Both Sun Pharma and Ranbaxy have formidable track records in the US market, so the pooling of their manufacturing, distribution and regulatory strengths could be a crucial step forward in regaining the market share the Indian pharma industry has lost in the aftermath of the recent quality controversy.

3. Living up to reputation

Dilip has an enviable reputation of acquiring distressed assets and turning them around.

He has previously succeeded in reviving the fortunes of Israel-based Taro Pharmaceutical.

If Dilip can give Ranbaxy a fresh lease of life, it will cement his reputation as a turnaround artist par excellence.

4. Unshackling pharma M&As

The Sun Pharma-Ranbaxy deal also shows that there is no need to ring fence the Indian pharma industry though restrictive FDI policies. The domestic pharma industry can compete with pharma MNCs when it comes to M&As.

As an Economic Times editorial put it succinctly: “The current deal shows that what MNCs can do, Indian companies can do as well, to achieve scale.”

The Sun-Ranbaxy merger stands a better chance of being successful due to the inherent similarity of their business models and work cultures.

The Ranbaxy deal has been structured in such a way that Daiichi Sankyo will become thesecond largest shareholder in Sun Pharma. Instead of seeing Daiichi Sankyo as a threat, Dilip sees the Japanese company as an ally in realizing Sun Pharma’s global ambitions.

Depending on the business imperatives, founders of pharma companies should be free to monetize their assets just like most of the other sectors.

5. Doing things differently

Where others had written off Ranbaxy because of the company’s quality and regulatory non-compliance problems in the US, Sun Pharma decided to take a contrarian view.

In fact, Sun Pharma has succeeded in being an outlier in the Indian pharma industry because of Dilip’s penchant of doing things differently.

If there’s one big lesson that a budding entrepreneur can take away from the Sun Pharma-Ranbaxy deal it is that good entrepreneurs need to constantly look for opportunities, whether they are just getting started or already in business. And when opportunities come, one will need to take a calculated risk.

Pharma industry to see lower growth this fiscal: IDMA president

The pharmaceutical industry in the country, which has been recording a growth of around 15% over past few years, would see a lower growth of 10-12% this fiscal year, owing to the current economic slowdown and the new Drug Price Control Order (DPCO), expects the pharmaceutical manufacturers’ association.

With the prospects increasing in exports, the association is planning to tie up with its counterparts in various countries including China, Japan and Britain, said S V Veeramani, who recently took over as the president of Indian Drug Manufacturers’ Association (IDMA).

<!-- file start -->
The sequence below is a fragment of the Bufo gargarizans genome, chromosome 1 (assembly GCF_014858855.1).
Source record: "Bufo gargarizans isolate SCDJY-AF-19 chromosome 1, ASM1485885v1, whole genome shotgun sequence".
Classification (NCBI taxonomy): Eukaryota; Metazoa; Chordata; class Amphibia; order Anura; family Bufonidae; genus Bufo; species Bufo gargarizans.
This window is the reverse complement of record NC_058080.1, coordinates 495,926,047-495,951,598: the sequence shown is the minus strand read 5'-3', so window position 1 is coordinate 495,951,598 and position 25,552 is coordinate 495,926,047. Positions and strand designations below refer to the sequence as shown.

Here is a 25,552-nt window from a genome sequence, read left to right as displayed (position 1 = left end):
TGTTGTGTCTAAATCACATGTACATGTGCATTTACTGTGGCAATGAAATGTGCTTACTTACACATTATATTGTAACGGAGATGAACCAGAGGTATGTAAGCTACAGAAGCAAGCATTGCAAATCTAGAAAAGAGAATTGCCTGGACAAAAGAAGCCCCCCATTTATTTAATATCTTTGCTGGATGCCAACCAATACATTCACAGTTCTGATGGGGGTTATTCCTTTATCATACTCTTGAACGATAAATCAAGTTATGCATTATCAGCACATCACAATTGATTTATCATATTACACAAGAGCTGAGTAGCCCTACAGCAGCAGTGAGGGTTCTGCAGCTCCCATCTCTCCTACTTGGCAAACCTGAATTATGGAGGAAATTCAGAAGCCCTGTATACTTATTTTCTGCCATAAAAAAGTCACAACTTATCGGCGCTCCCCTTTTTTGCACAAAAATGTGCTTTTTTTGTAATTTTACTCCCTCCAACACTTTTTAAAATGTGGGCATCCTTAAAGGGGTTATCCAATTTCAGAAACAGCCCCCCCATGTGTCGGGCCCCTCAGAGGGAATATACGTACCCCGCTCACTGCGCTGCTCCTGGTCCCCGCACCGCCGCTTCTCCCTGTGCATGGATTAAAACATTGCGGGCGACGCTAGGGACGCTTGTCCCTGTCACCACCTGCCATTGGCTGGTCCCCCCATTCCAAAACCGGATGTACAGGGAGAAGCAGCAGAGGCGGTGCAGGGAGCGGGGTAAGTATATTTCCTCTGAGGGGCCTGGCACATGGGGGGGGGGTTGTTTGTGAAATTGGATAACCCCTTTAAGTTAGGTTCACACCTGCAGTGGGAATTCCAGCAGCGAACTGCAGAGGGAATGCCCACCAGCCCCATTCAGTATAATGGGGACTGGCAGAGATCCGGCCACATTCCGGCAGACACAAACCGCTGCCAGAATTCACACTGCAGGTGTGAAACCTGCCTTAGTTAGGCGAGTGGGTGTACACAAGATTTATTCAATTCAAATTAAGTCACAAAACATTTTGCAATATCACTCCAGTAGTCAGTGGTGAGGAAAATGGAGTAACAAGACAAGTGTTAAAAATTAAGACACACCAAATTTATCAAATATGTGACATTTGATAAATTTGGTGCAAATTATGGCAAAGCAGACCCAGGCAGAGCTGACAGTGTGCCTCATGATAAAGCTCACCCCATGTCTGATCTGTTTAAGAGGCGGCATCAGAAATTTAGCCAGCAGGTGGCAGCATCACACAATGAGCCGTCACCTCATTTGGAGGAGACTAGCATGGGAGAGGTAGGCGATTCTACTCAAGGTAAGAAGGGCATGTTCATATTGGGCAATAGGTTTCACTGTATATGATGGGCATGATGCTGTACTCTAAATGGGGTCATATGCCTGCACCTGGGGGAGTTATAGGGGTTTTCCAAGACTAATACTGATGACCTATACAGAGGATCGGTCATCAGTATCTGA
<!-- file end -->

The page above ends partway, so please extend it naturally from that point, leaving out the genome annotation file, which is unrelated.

“The industry has seen a mere growth of one% in August and a negative growth in September, in 2013. However, it bounced back to six% growth in November and nine% in December,” he said. The growth in November and December could also be attributed to the season, which generally see an increase in sales of antibiotics and some of the other medicines as there would be an increase in number of minor health issues due to the climate change.

The industry has seen a growth of 14.9% in 2011 and 16.6% in 2012, he said quoting reports from AIOCD Pharmasofttech AWACS, a pharmaceutical market research company of the traders’ organisation AIOCD. While the industry has seen a recovery from the slowdown, the growth for the financial year would reflect a drop of 2-3%.

The new DPCO has restricted price of 348 essential medicines based on market linked pricing and putting a cap for increase in price based on the wholesale price index of the drugs. According to the report, the industry has seen a loss of Rs 140-150 crore per month in the first couple of months due to this, he said.

However, the country continue to be a good opportunity with the health allocation in budgets going up, increased penetration of insurance and public awareness on importance of health.

The association is also looking at supporting more of its members to start exports, with the opportunities for exports are also growing.  It is entering into tie up with the China Pharmaceutical Industry Association (CPIA), IDMA’s counterpart in China, for collaboration starting with information sharing and interaction and removing bilateral trade frictions.

The tie up could eventually lead companies in both the countries work together, and even getting into joint venture where the strengths of the companies could be used for mutual benefit.  Similar discussions are going on with Osaka Pharmaceutical Manufacturers Association (OPMA) and plans are to start discussions with British Generic Manufacturers Association (BGMA), which represents the interests of UK-based manufacturers and suppliers of generic medicines and promotes the development and understanding of the generic medicines industry in the United Kingdom.